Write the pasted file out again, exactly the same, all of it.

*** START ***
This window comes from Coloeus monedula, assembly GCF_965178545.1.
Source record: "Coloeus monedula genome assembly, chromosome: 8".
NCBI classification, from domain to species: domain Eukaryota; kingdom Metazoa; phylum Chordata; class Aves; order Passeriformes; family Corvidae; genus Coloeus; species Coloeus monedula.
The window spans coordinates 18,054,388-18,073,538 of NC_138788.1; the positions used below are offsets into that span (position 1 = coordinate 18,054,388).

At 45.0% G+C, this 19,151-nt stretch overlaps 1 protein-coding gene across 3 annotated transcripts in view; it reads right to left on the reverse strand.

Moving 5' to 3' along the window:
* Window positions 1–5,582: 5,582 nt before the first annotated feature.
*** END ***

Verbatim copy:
This window comes from Coloeus monedula, assembly GCF_965178545.1.
Source record: "Coloeus monedula genome assembly, chromosome: 8".
NCBI classification, from domain to species: domain Eukaryota; kingdom Metazoa; phylum Chordata; class Aves; order Passeriformes; family Corvidae; genus Coloeus; species Coloeus monedula.
The window spans coordinates 18,054,388-18,073,538 of NC_138788.1; the positions used below are offsets into that span (position 1 = coordinate 18,054,388).

At 45.0% G+C, this 19,151-nt stretch overlaps 1 protein-coding gene across 3 annotated transcripts in view; it reads right to left on the reverse strand.

Moving 5' to 3' along the window:
* Window positions 1–5,582: 5,582 nt before the first annotated feature.